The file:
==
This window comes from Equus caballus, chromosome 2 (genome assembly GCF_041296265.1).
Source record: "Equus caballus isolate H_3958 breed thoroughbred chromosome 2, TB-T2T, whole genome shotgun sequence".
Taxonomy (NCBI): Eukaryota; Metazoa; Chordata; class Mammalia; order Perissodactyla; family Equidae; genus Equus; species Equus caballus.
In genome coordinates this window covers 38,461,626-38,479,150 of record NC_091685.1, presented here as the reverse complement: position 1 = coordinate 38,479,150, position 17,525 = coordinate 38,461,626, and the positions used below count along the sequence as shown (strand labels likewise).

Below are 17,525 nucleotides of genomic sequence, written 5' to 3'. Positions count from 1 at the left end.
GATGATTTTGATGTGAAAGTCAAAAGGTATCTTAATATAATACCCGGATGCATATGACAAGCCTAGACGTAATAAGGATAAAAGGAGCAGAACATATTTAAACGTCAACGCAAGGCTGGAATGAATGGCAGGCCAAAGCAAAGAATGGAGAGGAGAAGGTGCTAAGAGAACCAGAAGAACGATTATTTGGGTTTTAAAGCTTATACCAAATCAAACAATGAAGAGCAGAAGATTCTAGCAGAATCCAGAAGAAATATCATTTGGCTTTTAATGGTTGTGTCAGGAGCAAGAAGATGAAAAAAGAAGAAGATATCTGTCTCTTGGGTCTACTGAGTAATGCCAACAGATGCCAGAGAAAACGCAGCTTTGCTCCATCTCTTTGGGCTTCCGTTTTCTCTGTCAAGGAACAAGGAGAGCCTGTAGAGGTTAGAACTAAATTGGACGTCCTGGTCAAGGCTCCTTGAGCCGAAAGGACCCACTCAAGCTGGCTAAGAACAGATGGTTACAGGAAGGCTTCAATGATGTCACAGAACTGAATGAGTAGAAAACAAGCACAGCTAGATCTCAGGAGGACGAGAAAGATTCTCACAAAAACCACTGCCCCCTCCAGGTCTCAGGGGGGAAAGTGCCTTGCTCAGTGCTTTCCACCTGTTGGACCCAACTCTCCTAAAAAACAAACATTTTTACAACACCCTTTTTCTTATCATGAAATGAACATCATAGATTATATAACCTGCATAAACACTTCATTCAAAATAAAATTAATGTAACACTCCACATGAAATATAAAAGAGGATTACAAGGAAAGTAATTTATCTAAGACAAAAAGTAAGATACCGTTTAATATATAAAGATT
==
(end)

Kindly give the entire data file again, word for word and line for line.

This window comes from Equus caballus, chromosome 2 (genome assembly GCF_041296265.1).
Source record: "Equus caballus isolate H_3958 breed thoroughbred chromosome 2, TB-T2T, whole genome shotgun sequence".
Taxonomy (NCBI): Eukaryota; Metazoa; Chordata; class Mammalia; order Perissodactyla; family Equidae; genus Equus; species Equus caballus.
In genome coordinates this window covers 38,461,626-38,479,150 of record NC_091685.1, presented here as the reverse complement: position 1 = coordinate 38,479,150, position 17,525 = coordinate 38,461,626, and the positions used below count along the sequence as shown (strand labels likewise).

Below are 17,525 nucleotides of genomic sequence, written 5' to 3'. Positions count from 1 at the left end.
GATGATTTTGATGTGAAAGTCAAAAGGTATCTTAATATAATACCCGGATGCATATGACAAGCCTAGACGTAATAAGGATAAAAGGAGCAGAACATATTTAAACGTCAACGCAAGGCTGGAATGAATGGCAGGCCAAAGCAAAGAATGGAGAGGAGAAGGTGCTAAGAGAACCAGAAGAACGATTATTTGGGTTTTAAAGCTTATACCAAATCAAACAATGAAGAGCAGAAGATTCTAGCAGAATCCAGAAGAAATATCATTTGGCTTTTAATGGTTGTGTCAGGAGCAAGAAGATGAAAAAAGAAGAAGATATCTGTCTCTTGGGTCTACTGAGTAATGCCAACAGATGCCAGAGAAAACGCAGCTTTGCTCCATCTCTTTGGGCTTCCGTTTTCTCTGTCAAGGAACAAGGAGAGCCTGTAGAGGTTAGAACTAAATTGGACGTCCTGGTCAAGGCTCCTTGAGCCGAAAGGACCCACTCAAGCTGGCTAAGAACAGATGGTTACAGGAAGGCTTCAATGATGTCACAGAACTGAATGAGTAGAAAACAAGCACAGCTAGATCTCAGGAGGACGAGAAAGATTCTCACAAAAACCACTGCCCCCTCCAGGTCTCAGGGGGGAAAGTGCCTTGCTCAGTGCTTTCCACCTGTTGGACCCAACTCTCCTAAAAAACAAACATTTTTACAACACCCTTTTTCTTATCATGAAATGAACATCATAGATTATATAACCTGCATAAACACTTCATTCAAAATAAAATTAATGTAACACTCCACATGAAATATAAAAGAGGATTACAAGGAAAGTAATTTATCTAAGACAAAAAGTAAGATACCGTTTAATATATAAAGATT